The pace of Irish inflation cooled somewhat to 7% in March, but underlying price pressures here and elsewhere in the eurozone could yet convince the hawks at the European Central Bank to keep driving interest rates higher, analysts say.
Central Statistics Office figures show the annual inflation rate in Ireland eased to 7% from just over 8% in February, after the prices of energy products fell by almost 1% in the month, probably reflecting the sharp declines in wholesale market prices for gas and crude oil since the start of the year.
However, households may derive only limited comfort as the official figures show that price pressures across the Irish economy appear to remain acute, with the annual inflation rate for food prices running at 13.5% in March, after increasing 1.1% from the previous month.
And consumer transport costs, which had only risen by 0.6% from March last year thanks to a number of factors including a freeze on public transport tickets, nonetheless bounded 2.2% higher in the latest month.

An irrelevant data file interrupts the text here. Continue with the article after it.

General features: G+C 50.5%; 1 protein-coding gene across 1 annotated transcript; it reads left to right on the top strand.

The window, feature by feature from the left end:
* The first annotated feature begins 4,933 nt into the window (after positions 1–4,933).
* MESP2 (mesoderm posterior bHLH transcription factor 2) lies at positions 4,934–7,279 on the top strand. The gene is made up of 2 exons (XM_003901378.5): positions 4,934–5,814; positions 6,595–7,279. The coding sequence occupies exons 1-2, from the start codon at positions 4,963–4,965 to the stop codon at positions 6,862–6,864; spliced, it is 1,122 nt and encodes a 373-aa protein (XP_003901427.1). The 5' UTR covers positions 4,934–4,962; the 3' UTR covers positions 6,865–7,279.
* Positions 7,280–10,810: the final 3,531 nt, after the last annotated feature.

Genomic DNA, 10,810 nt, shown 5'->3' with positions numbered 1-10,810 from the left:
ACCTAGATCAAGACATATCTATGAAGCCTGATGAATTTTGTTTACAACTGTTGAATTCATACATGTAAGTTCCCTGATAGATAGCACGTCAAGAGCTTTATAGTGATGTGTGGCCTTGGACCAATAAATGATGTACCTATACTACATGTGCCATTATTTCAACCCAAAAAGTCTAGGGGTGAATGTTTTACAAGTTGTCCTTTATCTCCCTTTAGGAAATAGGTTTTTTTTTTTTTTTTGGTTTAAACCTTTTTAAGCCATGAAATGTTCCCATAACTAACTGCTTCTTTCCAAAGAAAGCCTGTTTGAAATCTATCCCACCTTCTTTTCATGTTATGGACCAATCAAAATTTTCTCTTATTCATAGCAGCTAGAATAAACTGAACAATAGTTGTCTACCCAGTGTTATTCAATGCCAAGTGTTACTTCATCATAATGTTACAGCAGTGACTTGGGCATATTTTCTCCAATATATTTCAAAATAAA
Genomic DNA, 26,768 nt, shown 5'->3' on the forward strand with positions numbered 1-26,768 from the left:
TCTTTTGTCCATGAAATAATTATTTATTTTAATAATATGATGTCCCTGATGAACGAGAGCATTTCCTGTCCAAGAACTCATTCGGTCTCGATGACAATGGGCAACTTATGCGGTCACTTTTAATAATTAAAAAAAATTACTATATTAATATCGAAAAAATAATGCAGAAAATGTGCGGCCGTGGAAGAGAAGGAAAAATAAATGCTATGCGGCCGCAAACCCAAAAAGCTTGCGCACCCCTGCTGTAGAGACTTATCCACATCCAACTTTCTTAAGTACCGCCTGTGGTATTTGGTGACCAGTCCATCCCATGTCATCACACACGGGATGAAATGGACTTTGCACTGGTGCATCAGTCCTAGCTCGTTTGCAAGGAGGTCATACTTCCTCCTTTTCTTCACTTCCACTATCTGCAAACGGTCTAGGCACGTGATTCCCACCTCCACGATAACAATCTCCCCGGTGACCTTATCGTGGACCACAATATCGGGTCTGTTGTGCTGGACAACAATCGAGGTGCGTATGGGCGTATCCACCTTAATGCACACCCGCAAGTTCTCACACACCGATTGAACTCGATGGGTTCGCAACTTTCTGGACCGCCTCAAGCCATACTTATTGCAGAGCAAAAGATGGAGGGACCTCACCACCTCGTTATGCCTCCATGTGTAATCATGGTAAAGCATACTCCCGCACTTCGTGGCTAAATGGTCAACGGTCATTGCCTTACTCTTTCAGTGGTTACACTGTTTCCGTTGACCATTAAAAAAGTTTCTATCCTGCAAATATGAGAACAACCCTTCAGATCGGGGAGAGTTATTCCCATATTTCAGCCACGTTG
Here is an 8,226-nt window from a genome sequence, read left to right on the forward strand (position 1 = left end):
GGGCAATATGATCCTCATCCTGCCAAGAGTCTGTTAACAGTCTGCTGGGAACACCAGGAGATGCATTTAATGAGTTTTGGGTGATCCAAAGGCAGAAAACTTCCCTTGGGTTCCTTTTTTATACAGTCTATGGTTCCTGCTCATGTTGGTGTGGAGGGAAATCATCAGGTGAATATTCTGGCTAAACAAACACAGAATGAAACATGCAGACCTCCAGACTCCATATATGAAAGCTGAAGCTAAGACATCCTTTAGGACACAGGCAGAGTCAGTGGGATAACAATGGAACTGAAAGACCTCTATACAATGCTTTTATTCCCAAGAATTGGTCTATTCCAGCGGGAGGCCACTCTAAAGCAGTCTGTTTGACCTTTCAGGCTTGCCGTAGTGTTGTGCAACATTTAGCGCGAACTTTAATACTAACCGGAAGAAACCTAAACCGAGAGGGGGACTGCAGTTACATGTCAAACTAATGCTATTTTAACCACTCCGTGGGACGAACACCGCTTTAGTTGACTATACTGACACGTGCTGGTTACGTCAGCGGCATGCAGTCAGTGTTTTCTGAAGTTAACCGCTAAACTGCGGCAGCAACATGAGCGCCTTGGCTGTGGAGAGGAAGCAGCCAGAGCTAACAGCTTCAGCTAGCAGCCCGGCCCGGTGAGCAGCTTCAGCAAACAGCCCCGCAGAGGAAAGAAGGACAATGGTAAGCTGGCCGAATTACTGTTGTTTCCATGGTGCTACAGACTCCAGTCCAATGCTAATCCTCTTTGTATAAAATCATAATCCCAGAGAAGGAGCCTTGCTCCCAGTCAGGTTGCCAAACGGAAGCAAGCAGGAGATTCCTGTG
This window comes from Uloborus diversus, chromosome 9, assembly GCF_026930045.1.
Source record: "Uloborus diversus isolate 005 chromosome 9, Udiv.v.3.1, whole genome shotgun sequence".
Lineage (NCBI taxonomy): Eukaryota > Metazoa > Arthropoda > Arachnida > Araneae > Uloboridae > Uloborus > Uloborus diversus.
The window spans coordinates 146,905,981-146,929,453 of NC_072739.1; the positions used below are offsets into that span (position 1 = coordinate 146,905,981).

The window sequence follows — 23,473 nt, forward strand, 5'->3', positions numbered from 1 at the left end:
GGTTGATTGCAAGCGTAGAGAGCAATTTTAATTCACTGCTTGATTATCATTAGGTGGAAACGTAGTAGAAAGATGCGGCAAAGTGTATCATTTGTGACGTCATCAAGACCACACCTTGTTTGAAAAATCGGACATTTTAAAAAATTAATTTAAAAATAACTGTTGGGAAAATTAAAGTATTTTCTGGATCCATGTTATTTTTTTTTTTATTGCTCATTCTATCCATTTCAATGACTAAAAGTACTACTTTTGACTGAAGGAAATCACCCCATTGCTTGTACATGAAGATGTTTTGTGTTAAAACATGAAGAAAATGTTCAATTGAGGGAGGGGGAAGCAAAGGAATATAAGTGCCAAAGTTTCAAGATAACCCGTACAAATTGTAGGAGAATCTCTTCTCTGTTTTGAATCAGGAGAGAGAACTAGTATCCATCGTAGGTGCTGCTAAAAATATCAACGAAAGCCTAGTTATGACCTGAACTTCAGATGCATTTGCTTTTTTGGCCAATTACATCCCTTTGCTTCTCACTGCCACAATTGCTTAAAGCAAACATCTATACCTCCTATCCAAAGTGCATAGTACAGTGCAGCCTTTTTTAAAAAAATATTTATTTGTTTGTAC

The CSO release reflects so-called harmonised inflation figures that make comparing price pressures that much easier across the EU as a whole. Eurostat is due to publish a full set of national figures on Friday, but some March figures that are already available for Spain and Germany show the same picture of underlying levels of inflation remaining stubbornly high.
Figures from Spain's statistics office show that the headline annual inflation rate there almost halved to 3.1% in March from 6% in February, after energy prices tumbled.
However, a measure of core inflation, which excludes energy and food prices, also fell in Spain in March, but only slightly, to 7.5%.
Something similar happened in Germany — Europe's biggest economy — where the headline annual inflation rate in March slowed to 7.8% from 9.3% in February, but underlying inflation was still running at 7.5%.
The German figures, in particular, could strengthen the hand of hawks at the European Central Bank who argue that further interest rate rises will be required to stop underlying inflation pressures becoming embedded, even as household energy costs fall sharply following sharp declines in the wholesale price of gas, economists warn.